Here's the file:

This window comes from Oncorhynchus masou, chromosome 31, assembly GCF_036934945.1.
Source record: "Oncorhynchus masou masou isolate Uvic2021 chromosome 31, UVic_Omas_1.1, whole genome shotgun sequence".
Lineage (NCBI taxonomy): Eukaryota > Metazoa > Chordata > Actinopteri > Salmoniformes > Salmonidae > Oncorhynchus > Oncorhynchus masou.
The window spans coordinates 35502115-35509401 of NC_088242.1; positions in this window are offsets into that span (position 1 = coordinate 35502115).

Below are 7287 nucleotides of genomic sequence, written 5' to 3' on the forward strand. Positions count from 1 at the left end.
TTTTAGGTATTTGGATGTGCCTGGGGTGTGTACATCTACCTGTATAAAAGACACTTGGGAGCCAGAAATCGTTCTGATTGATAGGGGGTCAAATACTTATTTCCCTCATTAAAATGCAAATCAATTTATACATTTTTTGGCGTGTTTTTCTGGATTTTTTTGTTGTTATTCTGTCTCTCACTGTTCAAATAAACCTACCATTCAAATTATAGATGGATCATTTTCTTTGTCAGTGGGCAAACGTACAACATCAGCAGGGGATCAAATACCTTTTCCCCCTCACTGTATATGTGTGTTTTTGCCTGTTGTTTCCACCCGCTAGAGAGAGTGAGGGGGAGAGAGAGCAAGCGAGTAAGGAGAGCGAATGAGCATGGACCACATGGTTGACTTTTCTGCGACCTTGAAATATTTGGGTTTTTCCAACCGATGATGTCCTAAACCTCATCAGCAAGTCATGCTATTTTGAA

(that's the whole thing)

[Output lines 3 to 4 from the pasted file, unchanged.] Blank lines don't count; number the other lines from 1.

Lineage (NCBI taxonomy): Eukaryota > Metazoa > Chordata > Actinopteri > Salmoniformes > Salmonidae > Oncorhynchus > Oncorhynchus masou.
The window spans coordinates 35502115-35509401 of NC_088242.1; positions in this window are offsets into that span (position 1 = coordinate 35502115).